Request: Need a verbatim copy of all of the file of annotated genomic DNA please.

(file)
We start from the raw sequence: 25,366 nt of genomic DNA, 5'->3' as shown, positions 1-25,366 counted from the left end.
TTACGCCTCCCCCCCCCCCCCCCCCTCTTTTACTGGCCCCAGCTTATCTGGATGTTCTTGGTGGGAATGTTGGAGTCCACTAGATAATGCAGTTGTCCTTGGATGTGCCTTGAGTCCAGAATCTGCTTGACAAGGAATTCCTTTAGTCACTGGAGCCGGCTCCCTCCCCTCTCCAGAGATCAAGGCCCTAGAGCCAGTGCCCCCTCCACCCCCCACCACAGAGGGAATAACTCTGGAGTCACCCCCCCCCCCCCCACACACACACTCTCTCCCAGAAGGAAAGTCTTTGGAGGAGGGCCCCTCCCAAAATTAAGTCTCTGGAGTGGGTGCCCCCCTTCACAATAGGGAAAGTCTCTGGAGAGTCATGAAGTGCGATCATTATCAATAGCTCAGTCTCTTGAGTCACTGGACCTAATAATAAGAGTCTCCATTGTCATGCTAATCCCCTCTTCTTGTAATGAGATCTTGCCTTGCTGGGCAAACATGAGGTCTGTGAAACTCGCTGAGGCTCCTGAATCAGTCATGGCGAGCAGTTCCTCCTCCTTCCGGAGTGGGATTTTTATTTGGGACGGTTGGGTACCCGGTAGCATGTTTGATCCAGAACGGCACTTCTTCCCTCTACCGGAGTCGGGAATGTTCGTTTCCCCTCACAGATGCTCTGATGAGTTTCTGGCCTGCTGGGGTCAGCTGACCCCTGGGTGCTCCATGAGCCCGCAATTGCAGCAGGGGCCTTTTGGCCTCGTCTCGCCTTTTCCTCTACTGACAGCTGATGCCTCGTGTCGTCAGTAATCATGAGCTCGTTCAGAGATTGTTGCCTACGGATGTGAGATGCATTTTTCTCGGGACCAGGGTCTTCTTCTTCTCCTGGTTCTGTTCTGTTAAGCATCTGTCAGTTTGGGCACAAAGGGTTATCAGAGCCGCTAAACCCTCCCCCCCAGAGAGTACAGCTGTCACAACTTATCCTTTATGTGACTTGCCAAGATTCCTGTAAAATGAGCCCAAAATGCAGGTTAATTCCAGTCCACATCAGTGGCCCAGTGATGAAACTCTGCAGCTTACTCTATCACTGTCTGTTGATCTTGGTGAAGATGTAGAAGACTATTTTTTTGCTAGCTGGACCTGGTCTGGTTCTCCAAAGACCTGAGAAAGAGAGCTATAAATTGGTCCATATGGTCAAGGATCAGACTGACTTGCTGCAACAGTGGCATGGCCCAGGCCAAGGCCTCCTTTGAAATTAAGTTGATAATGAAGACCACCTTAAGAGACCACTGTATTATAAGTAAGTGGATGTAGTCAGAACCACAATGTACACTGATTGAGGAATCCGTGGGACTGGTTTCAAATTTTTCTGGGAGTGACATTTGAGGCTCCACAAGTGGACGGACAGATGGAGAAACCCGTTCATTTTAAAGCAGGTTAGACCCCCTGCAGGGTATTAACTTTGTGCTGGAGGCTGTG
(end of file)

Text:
We start from the raw sequence: 25,366 nt of genomic DNA, 5'->3' as shown, positions 1-25,366 counted from the left end.
TTACGCCTCCCCCCCCCCCCCCCCCTCTTTTACTGGCCCCAGCTTATCTGGATGTTCTTGGTGGGAATGTTGGAGTCCACTAGATAATGCAGTTGTCCTTGGATGTGCCTTGAGTCCAGAATCTGCTTGACAAGGAATTCCTTTAGTCACTGGAGCCGGCTCCCTCCCCTCTCCAGAGATCAAGGCCCTAGAGCCAGTGCCCCCTCCACCCCCCACCACAGAGGGAATAACTCTGGAGTCACCCCCCCCCCCCCCACACACACACTCTCTCCCAGAAGGAAAGTCTTTGGAGGAGGGCCCCTCCCAAAATTAAGTCTCTGGAGTGGGTGCCCCCCTTCACAATAGGGAAAGTCTCTGGAGAGTCATGAAGTGCGATCATTATCAATAGCTCAGTCTCTTGAGTCACTGGACCTAATAATAAGAGTCTCCATTGTCATGCTAATCCCCTCTTCTTGTAATGAGATCTTGCCTTGCTGGGCAAACATGAGGTCTGTGAAACTCGCTGAGGCTCCTGAATCAGTCATGGCGAGCAGTTCCTCCTCCTTCCGGAGTGGGATTTTTATTTGGGACGGTTGGGTACCCGGTAGCATGTTTGATCCAGAACGGCACTTCTTCCCTCTACCGGAGTCGGGAATGTTCGTTTCCCCTCACAGATGCTCTGATGAGTTTCTGGCCTGCTGGGGTCAGCTGACCCCTGGGTGCTCCATGAGCCCGCAATTGCAGCAGGGGCCTTTTGGCCTCGTCTCGCCTTTTCCTCTACTGACAGCTGATGCCTCGTGTCGTCAGTAATCATGAGCTCGTTCAGAGATTGTTGCCTACGGATGTGAGATGCATTTTTCTCGGGACCAGGGTCTTCTTCTTCTCCTGGTTCTGTTCTGTTAAGCATCTGTCAGTTTGGGCACAAAGGGTTATCAGAGCCGCTAAACCCTCCCCCCCAGAGAGTACAGCTGTCACAACTTATCCTTTATGTGACTTGCCAAGATTCCTGTAAAATGAGCCCAAAATGCAGGTTAATTCCAGTCCACATCAGTGGCCCAGTGATGAAACTCTGCAGCTTACTCTATCACTGTCTGTTGATCTTGGTGAAGATGTAGAAGACTATTTTTTTGCTAGCTGGACCTGGTCTGGTTCTCCAAAGACCTGAGAAAGAGAGCTATAAATTGGTCCATATGGTCAAGGATCAGACTGACTTGCTGCAACAGTGGCATGGCCCAGGCCAAGGCCTCCTTTGAAATTAAGTTGATAATGAAGACCACCTTAAGAGACCACTGTATTATAAGTAAGTGGATGTAGTCAGAACCACAATGTACACTGATTGAGGAATCCGTGGGACTGGTTTCAAATTTTTCTGGGAGTGACATTTGAGGCTCCACAAGTGGACGGACAGATGGAGAAACCCGTTCATTTTAAAGCAGGTTAGACCCCCTGCAGGGTATTAACTTTGTGCTGGAGGCTGTG